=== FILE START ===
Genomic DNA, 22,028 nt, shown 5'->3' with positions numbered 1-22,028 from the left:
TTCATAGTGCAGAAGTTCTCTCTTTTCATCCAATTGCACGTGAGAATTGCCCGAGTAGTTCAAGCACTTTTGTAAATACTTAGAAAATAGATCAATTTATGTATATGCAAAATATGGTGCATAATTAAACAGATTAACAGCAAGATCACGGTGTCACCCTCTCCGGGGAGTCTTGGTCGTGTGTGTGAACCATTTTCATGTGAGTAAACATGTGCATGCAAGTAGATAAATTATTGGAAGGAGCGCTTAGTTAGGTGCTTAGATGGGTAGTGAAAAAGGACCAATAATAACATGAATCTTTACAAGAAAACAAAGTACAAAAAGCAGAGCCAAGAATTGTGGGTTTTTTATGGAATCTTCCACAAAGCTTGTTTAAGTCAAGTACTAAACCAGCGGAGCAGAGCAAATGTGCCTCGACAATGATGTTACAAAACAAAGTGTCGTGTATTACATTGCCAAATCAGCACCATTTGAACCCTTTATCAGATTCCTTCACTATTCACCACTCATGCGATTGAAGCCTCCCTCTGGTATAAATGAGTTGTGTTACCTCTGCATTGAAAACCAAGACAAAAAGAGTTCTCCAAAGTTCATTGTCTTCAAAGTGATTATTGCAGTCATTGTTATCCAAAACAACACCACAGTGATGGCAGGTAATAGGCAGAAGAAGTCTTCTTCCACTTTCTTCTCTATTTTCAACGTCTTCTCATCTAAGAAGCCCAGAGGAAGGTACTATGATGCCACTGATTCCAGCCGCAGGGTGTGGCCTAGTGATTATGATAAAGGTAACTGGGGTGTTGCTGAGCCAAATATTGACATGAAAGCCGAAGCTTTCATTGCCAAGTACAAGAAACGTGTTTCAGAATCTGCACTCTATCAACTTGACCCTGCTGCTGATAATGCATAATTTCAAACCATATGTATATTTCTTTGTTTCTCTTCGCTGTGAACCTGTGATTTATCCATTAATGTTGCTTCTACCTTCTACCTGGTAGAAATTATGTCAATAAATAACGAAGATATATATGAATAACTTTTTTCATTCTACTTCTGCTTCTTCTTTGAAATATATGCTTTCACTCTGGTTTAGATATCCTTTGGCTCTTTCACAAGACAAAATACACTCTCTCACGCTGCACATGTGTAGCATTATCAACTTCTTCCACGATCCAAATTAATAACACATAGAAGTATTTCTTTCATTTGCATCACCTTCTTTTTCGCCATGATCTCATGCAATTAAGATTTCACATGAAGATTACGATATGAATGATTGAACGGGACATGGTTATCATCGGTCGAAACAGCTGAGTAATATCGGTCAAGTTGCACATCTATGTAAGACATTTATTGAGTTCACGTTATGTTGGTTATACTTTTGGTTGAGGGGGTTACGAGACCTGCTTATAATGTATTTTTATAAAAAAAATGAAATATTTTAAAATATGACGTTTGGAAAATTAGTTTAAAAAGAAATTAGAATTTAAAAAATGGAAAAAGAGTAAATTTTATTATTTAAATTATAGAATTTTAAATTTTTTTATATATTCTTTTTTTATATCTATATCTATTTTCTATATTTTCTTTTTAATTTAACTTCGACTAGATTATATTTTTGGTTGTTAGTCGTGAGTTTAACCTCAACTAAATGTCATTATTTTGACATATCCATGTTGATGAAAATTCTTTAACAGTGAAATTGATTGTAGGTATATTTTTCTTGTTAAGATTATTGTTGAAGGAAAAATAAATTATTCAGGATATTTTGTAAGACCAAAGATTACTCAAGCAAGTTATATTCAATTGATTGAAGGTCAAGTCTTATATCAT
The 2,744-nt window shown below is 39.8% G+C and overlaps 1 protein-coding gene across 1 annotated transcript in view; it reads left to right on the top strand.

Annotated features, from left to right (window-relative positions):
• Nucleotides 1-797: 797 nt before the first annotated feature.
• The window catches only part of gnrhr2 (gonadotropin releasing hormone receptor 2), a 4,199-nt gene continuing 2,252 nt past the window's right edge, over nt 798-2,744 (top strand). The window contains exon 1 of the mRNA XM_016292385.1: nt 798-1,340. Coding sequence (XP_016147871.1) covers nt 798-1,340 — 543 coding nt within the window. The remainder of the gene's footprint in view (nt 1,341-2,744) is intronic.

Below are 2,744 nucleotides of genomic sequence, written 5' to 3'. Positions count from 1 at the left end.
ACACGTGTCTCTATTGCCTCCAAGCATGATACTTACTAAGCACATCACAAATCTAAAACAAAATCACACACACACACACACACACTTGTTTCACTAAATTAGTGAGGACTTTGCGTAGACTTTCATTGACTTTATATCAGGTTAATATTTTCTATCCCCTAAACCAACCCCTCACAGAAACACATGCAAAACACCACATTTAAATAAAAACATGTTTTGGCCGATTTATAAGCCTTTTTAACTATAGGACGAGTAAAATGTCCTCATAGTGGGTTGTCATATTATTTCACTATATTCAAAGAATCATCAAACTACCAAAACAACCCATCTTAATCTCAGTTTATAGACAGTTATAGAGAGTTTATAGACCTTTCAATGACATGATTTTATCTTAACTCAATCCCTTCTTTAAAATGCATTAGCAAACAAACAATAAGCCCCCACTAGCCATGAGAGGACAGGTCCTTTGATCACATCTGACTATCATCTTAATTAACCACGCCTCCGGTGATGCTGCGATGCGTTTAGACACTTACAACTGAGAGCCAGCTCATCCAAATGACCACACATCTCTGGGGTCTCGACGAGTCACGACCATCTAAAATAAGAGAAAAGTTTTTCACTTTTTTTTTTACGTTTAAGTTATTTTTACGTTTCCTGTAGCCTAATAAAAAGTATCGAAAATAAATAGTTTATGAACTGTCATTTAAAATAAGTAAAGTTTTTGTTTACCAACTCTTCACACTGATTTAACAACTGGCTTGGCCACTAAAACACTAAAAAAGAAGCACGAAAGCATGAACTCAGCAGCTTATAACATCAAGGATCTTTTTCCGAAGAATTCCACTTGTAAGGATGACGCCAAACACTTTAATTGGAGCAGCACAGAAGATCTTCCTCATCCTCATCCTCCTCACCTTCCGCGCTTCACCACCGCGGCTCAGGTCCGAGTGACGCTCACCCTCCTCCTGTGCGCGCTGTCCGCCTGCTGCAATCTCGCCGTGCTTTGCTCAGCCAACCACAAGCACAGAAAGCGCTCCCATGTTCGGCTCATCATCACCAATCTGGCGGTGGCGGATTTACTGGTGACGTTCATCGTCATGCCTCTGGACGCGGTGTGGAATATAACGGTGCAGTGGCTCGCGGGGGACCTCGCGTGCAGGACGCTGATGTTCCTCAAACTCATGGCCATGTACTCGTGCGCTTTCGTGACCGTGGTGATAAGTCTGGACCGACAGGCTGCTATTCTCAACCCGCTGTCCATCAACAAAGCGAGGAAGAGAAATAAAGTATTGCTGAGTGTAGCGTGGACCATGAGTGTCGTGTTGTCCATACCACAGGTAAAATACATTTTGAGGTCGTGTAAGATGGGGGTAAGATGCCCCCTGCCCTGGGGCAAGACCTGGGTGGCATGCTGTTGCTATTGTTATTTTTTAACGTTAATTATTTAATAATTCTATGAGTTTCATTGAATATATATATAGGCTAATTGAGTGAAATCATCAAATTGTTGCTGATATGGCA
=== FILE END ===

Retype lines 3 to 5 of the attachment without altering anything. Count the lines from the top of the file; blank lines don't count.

The 2,744-nt window shown below is 39.8% G+C and overlaps 1 protein-coding gene across 1 annotated transcript in view; it reads left to right on the top strand.

Annotated features, from left to right (window-relative positions):
• Nucleotides 1-797: 797 nt before the first annotated feature.